- Proposed project must be located within one of the focal areas identified in the RGWF comprehensive plan (map on page 14). These areas include: 1) Sandia and Manzano Mountains; 2) Jemez Mountains; 3) San Juan/Chama area; and 4) West-slope of the Sangre de Cristo Mountains.
- Proposed project must include streams, wetlands, aquatic resource or riparian areas that are part of a larger watershed restoration effort, and may include restoration projects that consider both upland and riparian areas.
- Proposed project must contain some level of partnership or collaboration in both the project development and implementation.
- Proposed project can include federal, state, tribal, county, municipal, or private lands.
- There are no match requirements; however, projects that leverage additional funding (e.g., in-kind, volunteer hours, or cash) will be given a higher ranking.
Eligible Activities – Alone or in Combination
- Planning, to comply with the National Environmental Policy Act (NEPA), including funding to conduct cultural resource and biological surveys and/or other required compliance surveys and associated reports
- Permitting, such as Clean Water Act (CWA) Section 404 or Endangered Species Act permitting compliance
- Technical design
- Implementation with post-treatment monitoring and maintenance (up to 5 years). If a federal nexus exists, the required compliance documentation must be in place for projects that propose only implementation activities. Monitoring is a required component of all implementation projects.
Applicants may represent a federal, state, county, municipal agency, a federally-recognized tribe, non-governmental organization, or political subdivision of the state, such as a soil and water conservation district or land grant.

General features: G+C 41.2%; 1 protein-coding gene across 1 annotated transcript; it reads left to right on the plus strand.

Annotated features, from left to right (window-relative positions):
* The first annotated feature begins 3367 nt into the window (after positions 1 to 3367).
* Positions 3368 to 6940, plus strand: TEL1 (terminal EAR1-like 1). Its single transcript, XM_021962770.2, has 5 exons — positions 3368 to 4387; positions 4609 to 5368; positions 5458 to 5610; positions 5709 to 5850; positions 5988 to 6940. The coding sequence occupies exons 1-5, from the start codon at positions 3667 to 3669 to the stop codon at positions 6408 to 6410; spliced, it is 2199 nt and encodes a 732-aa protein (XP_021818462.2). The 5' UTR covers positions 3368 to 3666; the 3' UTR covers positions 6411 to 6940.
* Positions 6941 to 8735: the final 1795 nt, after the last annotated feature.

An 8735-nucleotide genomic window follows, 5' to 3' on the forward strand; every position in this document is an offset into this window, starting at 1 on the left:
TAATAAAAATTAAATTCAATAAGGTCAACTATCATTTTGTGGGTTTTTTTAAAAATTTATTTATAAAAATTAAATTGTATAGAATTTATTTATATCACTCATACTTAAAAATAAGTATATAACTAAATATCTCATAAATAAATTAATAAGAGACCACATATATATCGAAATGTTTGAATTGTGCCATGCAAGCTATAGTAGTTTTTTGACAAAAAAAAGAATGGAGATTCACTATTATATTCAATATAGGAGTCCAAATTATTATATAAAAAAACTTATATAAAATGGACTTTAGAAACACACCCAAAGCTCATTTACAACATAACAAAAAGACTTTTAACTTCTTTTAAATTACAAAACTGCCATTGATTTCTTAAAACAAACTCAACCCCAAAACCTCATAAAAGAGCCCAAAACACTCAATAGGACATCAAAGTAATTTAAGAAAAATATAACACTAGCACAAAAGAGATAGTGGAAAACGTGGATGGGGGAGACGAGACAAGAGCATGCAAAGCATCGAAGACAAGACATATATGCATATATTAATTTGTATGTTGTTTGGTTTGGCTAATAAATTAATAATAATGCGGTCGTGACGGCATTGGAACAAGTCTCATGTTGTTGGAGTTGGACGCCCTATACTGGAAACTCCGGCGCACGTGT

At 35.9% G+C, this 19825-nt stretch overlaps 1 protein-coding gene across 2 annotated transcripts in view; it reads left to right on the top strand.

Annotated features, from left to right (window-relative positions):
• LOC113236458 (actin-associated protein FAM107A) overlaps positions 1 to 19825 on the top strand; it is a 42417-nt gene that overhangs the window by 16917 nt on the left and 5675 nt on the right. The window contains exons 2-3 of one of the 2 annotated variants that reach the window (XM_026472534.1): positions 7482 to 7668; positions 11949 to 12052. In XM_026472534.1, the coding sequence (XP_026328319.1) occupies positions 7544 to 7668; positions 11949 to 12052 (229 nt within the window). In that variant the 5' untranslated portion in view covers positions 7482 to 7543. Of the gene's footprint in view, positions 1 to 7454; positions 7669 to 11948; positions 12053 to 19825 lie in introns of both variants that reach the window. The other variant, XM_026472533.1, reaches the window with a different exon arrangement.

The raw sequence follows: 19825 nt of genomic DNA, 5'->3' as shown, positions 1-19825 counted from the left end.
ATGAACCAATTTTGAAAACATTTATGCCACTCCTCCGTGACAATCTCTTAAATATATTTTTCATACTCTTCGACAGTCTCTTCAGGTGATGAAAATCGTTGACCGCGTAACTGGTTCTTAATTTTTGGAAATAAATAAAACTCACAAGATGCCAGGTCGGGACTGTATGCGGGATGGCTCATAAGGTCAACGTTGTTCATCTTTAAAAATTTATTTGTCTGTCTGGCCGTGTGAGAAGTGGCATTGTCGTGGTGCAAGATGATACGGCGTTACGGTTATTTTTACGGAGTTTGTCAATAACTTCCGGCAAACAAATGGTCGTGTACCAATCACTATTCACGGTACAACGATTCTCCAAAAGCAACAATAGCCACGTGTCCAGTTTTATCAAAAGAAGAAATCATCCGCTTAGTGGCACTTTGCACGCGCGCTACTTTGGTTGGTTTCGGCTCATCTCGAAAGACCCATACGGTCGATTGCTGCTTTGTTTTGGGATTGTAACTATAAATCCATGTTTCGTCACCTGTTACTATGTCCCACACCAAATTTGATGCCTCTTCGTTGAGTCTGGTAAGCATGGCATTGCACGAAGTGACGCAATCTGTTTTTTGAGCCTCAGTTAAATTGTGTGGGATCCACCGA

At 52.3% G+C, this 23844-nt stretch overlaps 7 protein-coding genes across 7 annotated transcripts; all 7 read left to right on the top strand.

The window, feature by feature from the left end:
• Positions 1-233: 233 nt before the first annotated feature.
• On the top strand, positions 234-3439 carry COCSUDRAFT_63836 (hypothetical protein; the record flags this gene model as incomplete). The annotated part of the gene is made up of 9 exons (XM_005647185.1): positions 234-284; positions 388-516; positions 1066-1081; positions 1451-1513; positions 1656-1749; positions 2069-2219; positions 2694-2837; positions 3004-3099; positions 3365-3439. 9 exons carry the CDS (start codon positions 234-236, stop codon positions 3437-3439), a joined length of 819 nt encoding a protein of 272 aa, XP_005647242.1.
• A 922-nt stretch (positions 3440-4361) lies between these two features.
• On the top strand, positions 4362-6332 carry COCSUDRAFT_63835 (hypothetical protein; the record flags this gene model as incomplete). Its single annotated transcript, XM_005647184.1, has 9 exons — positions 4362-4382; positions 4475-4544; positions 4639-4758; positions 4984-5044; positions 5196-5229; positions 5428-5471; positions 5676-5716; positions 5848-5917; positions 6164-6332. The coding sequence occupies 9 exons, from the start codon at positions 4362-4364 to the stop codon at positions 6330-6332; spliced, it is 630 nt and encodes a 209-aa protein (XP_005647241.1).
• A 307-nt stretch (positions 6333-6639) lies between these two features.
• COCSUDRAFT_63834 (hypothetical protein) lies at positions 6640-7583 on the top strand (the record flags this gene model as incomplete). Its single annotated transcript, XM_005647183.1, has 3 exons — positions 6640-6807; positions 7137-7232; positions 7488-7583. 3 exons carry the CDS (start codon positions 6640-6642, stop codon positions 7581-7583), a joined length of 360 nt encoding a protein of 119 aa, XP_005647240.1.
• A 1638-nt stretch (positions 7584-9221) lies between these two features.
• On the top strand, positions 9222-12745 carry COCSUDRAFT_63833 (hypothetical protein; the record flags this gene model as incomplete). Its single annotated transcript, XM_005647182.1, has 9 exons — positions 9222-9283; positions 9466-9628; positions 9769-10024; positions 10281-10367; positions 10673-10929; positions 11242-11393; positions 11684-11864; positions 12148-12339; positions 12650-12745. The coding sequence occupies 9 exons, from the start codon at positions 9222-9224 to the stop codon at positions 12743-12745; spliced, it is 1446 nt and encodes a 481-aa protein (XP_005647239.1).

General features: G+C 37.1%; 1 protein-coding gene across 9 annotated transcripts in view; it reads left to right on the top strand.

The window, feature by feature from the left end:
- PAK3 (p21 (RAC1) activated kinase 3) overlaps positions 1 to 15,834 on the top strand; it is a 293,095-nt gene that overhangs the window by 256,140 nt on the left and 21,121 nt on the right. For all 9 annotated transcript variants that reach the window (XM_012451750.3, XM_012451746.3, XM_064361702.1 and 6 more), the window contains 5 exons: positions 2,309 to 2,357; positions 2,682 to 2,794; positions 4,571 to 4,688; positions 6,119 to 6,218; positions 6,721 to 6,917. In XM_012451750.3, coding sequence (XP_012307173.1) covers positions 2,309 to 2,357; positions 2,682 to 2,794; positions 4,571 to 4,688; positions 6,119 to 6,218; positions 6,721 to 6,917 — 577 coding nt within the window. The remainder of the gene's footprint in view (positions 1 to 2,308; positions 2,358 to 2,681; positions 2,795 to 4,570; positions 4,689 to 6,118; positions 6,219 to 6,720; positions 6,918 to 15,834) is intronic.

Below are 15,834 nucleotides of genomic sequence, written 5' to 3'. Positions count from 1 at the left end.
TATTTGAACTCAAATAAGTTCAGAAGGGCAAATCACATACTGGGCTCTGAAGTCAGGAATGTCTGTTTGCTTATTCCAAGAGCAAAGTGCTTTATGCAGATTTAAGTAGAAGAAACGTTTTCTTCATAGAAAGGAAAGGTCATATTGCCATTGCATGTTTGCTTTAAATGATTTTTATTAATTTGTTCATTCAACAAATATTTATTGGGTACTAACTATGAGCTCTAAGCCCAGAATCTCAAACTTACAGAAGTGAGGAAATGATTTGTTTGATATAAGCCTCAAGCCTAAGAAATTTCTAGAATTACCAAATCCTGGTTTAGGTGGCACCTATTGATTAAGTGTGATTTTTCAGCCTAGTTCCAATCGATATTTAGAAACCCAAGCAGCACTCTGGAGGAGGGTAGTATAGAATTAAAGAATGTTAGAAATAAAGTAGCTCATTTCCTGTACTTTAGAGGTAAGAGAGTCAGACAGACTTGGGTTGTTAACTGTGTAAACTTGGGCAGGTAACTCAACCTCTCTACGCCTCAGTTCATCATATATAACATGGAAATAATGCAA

Proposal Evaluation Criteria
Proposed projects that meet the SWARP guidelines listed above will be further evaluated and ranked on their technical merit and project narratives. Proposals should describe the strategic advantage of your project by addressing the evaluation criteria in this section. Project narratives should also address any statements or questions listed within each criterion. A technical panel will score each criterion based on the numeric points scale indicated below and ranked by total scores. Proposals that fail to address all criteria listed will be removed from consideration.
Project Alignment (20 points) – Explain how the proposed project will mitigate wildfire or post-fire flooding impacts, contribute to watershed health, or create resilience to climate change, and how your project aligns with the objectives of the RGWF (Comprehensive Plan page 6). Describe how the proposed project meets all of the eligibility criteria and the other SWARP guidelines. Demonstrate the need for the project by identifying some level of impairment at your proposed site. This may be illustrated through existing data or other metrics such as: water quality indicators, threatened and endangered species habitat status, macroinvertebrate indicators, entrenchment ratio (geomorphic demonstration of impairment, incision-severed connection of wetland and water table), encroachment of woody species, lack of riparian or wetland vegetation, CWA Section 303d list, etc.